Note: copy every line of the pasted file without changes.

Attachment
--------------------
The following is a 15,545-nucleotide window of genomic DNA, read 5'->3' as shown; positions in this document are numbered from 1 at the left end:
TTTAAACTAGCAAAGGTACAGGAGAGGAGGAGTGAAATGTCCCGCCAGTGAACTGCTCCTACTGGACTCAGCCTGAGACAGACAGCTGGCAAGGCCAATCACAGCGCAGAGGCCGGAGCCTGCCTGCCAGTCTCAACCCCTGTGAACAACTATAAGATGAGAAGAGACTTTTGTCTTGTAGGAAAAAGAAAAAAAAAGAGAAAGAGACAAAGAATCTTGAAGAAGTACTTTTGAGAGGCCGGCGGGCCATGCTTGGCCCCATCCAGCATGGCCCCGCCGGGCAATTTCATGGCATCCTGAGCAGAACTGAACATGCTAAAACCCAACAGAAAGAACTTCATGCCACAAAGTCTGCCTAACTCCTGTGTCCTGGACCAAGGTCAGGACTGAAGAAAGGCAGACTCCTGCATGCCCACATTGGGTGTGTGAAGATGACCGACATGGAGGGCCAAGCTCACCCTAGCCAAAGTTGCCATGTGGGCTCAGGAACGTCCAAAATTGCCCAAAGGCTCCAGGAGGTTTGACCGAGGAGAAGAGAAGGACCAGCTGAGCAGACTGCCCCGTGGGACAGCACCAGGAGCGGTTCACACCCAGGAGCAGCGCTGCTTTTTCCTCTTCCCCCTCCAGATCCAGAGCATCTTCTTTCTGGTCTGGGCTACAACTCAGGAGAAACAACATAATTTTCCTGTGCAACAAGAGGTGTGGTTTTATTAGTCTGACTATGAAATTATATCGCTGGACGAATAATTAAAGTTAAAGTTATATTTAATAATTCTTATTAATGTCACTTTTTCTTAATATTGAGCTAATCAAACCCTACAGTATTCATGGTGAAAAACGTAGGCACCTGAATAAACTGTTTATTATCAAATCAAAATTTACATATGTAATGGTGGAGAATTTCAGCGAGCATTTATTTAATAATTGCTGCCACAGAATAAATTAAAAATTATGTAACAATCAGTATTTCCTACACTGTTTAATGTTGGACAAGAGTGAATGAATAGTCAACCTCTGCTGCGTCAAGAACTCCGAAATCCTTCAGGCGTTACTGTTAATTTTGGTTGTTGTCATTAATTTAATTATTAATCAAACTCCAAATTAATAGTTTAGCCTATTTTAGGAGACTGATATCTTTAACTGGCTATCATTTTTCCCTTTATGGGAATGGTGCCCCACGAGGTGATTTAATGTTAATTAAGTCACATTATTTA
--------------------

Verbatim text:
The following is a 15,545-nucleotide window of genomic DNA, read 5'->3' as shown; positions in this document are numbered from 1 at the left end:
TTTAAACTAGCAAAGGTACAGGAGAGGAGGAGTGAAATGTCCCGCCAGTGAACTGCTCCTACTGGACTCAGCCTGAGACAGACAGCTGGCAAGGCCAATCACAGCGCAGAGGCCGGAGCCTGCCTGCCAGTCTCAACCCCTGTGAACAACTATAAGATGAGAAGAGACTTTTGTCTTGTAGGAAAAAGAAAAAAAAAGAGAAAGAGACAAAGAATCTTGAAGAAGTACTTTTGAGAGGCCGGCGGGCCATGCTTGGCCCCATCCAGCATGGCCCCGCCGGGCAATTTCATGGCATCCTGAGCAGAACTGAACATGCTAAAACCCAACAGAAAGAACTTCATGCCACAAAGTCTGCCTAACTCCTGTGTCCTGGACCAAGGTCAGGACTGAAGAAAGGCAGACTCCTGCATGCCCACATTGGGTGTGTGAAGATGACCGACATGGAGGGCCAAGCTCACCCTAGCCAAAGTTGCCATGTGGGCTCAGGAACGTCCAAAATTGCCCAAAGGCTCCAGGAGGTTTGACCGAGGAGAAGAGAAGGACCAGCTGAGCAGACTGCCCCGTGGGACAGCACCAGGAGCGGTTCACACCCAGGAGCAGCGCTGCTTTTTCCTCTTCCCCCTCCAGATCCAGAGCATCTTCTTTCTGGTCTGGGCTACAACTCAGGAGAAACAACATAATTTTCCTGTGCAACAAGAGGTGTGGTTTTATTAGTCTGACTATGAAATTATATCGCTGGACGAATAATTAAAGTTAAAGTTATATTTAATAATTCTTATTAATGTCACTTTTTCTTAATATTGAGCTAATCAAACCCTACAGTATTCATGGTGAAAAACGTAGGCACCTGAATAAACTGTTTATTATCAAATCAAAATTTACATATGTAATGGTGGAGAATTTCAGCGAGCATTTATTTAATAATTGCTGCCACAGAATAAATTAAAAATTATGTAACAATCAGTATTTCCTACACTGTTTAATGTTGGACAAGAGTGAATGAATAGTCAACCTCTGCTGCGTCAAGAACTCCGAAATCCTTCAGGCGTTACTGTTAATTTTGGTTGTTGTCATTAATTTAATTATTAATCAAACTCCAAATTAATAGTTTAGCCTATTTTAGGAGACTGATATCTTTAACTGGCTATCATTTTTCCCTTTATGGGAATGGTGCCCCACGAGGTGATTTAATGTTAATTAAGTCACATTATTTA